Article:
Charismatic businessman was ahead of his time.
Roderick Sharp, who with his wife Janice founded Coleman Croft Saddlery at Suttons Farm near St Albans, Hertfordshire, died on 26 January. He was 78.
Always known as Rod, this extraordinary individual was tall at 6’3” with a slim build. He was a man with natural presence and charisma, quiet and unassuming, yet someone who commanded respect even from strangers.
Rod was highly intelligent and thought, as people now phrase it, ‘outside the box’. He was innovative too, with highly successful ideas for business that left others scratching their heads as if to say ‘why didn’t I think of that?’
Like many clever people, Rod was dyslexic; however, it didn’t hold him back.
Top London hairdresser
Rod started his working life in his father’s butchers. But he was very soon a self-made man - first by becoming a top London ladies’ hairdresser known as Roderick of London.
After meeting the love of his life Janice, the couple went on to run a thriving boarding kennels in Wheathampstead, Herts.
The saddlery evolved from their love of horses. Initially business was done by travelling the length of the UK attending horse auctions and sales.
On one such journey back from Scotland, their van overheated. So the ever resourceful Rod used a pair of rubber riding boots as water containers which he filled from a drinking trough to nurse the van back home.
Coleman Croft Saddlery
Rod and Janice bought Suttons Farm in the late 1970s - and Coleman Croft Saddlery began.
It was an incredible shop. Sitting on eight acres and using old barns, it became possibly the most successful equestrian retailer of its day. Rod and Janice created a unique shopping environment with busy carparks and a multi-million-pound turnover.
Coleman Croft Saddlery had style and charm but was also ahead of its time. It employed working Master Saddlers, had a riding arena for customers and vans travelling out to offer saddle fitting.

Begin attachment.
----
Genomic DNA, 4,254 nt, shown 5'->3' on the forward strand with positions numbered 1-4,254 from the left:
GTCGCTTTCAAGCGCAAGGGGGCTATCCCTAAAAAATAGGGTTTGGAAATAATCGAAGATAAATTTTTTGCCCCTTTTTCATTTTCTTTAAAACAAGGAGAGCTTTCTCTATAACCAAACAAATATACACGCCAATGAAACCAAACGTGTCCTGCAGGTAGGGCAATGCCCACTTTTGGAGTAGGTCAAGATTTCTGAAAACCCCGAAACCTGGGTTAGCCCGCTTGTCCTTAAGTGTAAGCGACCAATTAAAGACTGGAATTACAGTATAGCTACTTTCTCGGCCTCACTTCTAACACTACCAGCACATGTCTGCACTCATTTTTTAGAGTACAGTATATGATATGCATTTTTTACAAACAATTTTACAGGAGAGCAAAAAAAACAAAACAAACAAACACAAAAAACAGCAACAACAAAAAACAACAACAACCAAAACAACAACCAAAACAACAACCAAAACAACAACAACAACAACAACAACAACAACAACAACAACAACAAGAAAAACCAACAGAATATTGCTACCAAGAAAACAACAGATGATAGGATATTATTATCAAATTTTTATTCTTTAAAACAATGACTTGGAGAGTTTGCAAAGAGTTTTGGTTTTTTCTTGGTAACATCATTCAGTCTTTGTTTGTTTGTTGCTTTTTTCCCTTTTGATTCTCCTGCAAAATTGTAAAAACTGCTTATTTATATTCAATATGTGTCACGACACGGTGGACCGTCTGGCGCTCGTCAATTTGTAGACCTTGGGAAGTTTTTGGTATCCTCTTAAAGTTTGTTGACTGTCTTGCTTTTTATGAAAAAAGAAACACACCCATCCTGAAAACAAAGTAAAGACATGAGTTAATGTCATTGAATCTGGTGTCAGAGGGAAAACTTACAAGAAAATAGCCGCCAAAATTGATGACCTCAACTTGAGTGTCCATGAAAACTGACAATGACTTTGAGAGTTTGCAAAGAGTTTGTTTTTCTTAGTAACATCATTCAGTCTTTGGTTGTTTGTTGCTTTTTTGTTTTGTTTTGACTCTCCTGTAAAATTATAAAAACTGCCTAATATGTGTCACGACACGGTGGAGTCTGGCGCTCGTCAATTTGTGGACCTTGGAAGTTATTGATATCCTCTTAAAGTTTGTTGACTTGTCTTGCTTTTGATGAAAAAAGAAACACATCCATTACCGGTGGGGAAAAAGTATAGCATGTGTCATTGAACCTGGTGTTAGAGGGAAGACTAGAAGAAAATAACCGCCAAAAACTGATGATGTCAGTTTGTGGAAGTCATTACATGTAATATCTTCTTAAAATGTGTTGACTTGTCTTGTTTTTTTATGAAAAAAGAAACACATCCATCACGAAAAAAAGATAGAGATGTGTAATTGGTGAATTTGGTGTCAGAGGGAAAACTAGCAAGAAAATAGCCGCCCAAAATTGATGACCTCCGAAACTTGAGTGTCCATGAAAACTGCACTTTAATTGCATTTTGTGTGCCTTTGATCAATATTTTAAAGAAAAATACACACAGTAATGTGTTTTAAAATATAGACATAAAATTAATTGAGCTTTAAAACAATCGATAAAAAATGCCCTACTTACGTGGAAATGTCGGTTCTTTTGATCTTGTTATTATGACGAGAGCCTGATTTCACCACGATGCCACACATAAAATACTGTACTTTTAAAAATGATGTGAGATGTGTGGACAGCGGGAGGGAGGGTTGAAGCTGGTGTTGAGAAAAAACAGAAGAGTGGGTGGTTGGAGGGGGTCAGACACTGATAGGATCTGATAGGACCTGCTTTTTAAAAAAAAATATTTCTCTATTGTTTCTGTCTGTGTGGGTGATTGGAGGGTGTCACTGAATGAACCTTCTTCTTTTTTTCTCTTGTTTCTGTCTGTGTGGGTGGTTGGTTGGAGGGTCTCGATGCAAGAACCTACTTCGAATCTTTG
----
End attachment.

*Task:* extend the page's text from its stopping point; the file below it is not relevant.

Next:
Rod worked hard every day. He was a self-taught expert on saddles and saddle fitting, often being asked for advice by manufacturers and customers alike.
As a hobby, Rod bought run-down properties. With immense vision, he restored them to better than their former glory before selling them.
Tragedy and a move
In 1990, Coleman Croft Saddlery was sold to Gidden’s of London and the Sharp family moved to the 430-acre Norduck Farm in Buckinghamshire.
Tragically, Rod’s 16-year-old son Jody, who was a keen farmer, died in an accident on the property. As a result, the family sold up and moved to the Adelaide Hills, South Australia.
Rod lived there with Janice and his daughters, Tamsin and Fiona, on neighbouring horse properties. He continued to indulge his love of construction with various projects, cars and studying the stock market.
Rod was one of nature’s gentlemen and lucky to have a long and happy marriage together with a loving family that he cherished. It was a privilege to know Rod and to be his friend. We shall not see his like again.
Rod Sharp is survived by his wife Janice and daughters Fiona and Tamsin and his grandchildren.
- With thanks to Bill Holmes of Holmestead Saddlery, Ireland.
Candle photo by Sixteen Miles Out